The Fayetteville Transportation and Local History Museum has put together another fantastic African American exhibit to honor Black History Month. This local museum for the past three years has followed a theme to showcase African American professionals from Fayetteville’s history and will keep the exhibits up for a year after they are revealed.
This year the museum released an exhibit on Feb. 2 to honor African American architects. This exhibit is focused on bringing awareness and attribution to these early builders and historic buildings in the downtown area.
These architects were from the Fayetteville area and some of these buildings are still standing today. There is a “rich history” in Fayetteville and this museum allows people to step back in time to really understand the historical roots.
Catherine Linton, the Museum Specialist, is the one that helped bring to life this year’s exhibit entitled, “African Americans Building Fayetteville.” She is a former museum specialist with the Country Doctor Museum at East Carolina University.
“Some buildings that are attributed to these builders are not standing today, but we want to bring attention to the ones that are, to bring history and awareness to the community,” said Linton in describing the focus of this exhibit.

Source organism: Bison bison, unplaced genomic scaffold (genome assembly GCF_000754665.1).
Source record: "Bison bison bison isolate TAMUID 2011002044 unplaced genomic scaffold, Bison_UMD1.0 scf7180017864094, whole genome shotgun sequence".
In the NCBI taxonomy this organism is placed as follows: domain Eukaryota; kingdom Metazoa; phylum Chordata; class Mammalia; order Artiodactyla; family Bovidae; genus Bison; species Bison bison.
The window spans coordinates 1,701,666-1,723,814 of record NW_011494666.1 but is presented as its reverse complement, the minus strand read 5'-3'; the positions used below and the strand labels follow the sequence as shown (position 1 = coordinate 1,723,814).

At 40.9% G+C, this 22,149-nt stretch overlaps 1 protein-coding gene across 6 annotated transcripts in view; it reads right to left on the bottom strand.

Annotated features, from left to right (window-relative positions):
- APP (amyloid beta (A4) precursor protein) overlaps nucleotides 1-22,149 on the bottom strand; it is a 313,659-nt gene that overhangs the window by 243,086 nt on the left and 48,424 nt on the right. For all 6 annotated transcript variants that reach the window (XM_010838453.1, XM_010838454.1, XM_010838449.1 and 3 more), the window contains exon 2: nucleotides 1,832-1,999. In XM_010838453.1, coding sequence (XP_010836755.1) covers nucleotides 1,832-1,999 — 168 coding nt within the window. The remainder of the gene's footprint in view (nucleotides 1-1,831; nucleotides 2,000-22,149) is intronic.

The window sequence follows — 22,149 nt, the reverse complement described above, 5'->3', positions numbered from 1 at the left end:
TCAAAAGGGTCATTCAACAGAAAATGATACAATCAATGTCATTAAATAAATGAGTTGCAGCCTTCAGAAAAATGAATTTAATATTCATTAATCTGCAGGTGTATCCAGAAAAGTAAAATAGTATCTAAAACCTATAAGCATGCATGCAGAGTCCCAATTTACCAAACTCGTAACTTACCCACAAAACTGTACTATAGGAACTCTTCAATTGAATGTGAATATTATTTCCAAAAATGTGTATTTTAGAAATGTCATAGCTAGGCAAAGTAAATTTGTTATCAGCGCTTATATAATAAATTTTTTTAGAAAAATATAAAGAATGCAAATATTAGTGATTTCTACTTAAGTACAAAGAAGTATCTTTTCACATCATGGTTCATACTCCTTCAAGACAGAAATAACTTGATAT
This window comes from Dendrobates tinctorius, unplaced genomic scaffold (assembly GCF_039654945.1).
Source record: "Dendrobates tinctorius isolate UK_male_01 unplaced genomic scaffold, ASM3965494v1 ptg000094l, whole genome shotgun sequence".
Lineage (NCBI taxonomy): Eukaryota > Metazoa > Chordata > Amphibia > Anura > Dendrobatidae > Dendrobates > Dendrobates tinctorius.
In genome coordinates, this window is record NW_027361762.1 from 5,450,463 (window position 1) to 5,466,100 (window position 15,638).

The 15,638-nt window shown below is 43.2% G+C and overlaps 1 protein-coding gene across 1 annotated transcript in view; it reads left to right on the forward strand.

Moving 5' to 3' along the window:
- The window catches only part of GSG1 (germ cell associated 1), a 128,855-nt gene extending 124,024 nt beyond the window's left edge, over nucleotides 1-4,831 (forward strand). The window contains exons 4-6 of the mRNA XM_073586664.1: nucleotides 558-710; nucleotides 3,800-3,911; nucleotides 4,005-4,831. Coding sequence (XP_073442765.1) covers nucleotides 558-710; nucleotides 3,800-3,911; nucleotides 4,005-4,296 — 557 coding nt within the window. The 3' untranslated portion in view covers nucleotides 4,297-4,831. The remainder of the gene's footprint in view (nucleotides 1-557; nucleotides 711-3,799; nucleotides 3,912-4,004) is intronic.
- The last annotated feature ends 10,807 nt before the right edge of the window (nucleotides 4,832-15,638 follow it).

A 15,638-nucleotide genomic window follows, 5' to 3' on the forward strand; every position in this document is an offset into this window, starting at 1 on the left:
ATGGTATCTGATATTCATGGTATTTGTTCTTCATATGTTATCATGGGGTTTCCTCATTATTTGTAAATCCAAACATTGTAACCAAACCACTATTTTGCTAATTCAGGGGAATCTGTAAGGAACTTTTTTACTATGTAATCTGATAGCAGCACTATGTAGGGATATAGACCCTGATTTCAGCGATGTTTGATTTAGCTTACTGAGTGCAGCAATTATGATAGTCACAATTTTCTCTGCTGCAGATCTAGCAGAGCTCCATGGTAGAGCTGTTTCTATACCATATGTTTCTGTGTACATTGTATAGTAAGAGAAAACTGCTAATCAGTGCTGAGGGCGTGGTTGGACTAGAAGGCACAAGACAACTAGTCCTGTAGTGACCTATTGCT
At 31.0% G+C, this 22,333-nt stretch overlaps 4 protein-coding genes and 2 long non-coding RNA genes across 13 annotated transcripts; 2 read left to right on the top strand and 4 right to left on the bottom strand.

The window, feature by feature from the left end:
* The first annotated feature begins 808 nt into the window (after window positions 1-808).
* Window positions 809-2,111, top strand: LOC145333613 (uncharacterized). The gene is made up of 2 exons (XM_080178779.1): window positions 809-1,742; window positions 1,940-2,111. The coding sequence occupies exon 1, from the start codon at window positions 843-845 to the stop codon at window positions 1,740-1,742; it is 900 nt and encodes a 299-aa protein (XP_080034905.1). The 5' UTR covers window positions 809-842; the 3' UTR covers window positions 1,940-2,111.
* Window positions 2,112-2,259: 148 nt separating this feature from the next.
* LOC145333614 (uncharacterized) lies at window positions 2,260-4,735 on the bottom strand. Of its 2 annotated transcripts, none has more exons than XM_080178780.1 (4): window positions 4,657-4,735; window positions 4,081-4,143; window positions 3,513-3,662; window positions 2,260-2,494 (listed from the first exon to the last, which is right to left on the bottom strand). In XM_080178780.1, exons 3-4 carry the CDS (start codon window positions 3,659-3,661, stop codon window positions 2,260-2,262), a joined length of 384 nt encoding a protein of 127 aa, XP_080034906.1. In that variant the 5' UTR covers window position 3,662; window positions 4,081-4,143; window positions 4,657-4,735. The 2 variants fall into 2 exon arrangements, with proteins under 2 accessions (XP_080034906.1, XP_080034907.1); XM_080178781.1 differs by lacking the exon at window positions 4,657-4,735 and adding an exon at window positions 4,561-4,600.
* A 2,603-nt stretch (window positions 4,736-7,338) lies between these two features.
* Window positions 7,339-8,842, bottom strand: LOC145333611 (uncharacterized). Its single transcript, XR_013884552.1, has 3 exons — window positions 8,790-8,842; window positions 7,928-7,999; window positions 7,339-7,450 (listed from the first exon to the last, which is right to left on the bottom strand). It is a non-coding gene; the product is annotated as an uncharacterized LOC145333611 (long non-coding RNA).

One of the builders that really stood out to Linton while assembling the exhibit was Abel Payne. Payne was an enslaved man that eventually purchased his freedom, but continued to work as a carpenter to afford freedom for his children. Linton said the story stood out to her because it is a “good story about overcoming obstacles.”
This year’s exhibit is the third one the museum has done to follow the theme of African American professionals in Fayetteville’s history. The first exhibit the museum did in 2019 was about African American businesses, followed by the 2020 exhibit about African American doctors. Last year’s exhibit still remains on the first floor to the right of the entrance until the end of February 2021. This new exhibit, “African American Builders,” will remain until the end of February 2022.
The museum is located in the restored 1890 Cape Fear and Yadkin Valley Railroad Depot, with two floors of exhibits and artifacts. It is open to the public of all ages and guided tours are available for schools, church groups, home school groups and more. They also offer activities such as walking tours of downtown, bus tours, a Saturday farmers market, and more for children and adults.
The museum annex is next door for continuous history on the Fayetteville area.
For more information visit the Fayetteville Transportation and Local History Museum at www.fcpr.us, and they are open Tuesdays through Saturdays from 10 a.m. to 4 p.m.
Pictured: The Transportation and Local History Museum opened a new exhibit on Feb. 2 in honor of Black Histoy Month. "African Americans Building Fayetteville" highlights Black architects and builders in Fayetteville's history. The exhibit will be on display for one year. The 2020 Black History Month exhibit about African American doctors will be on display until the end of this month.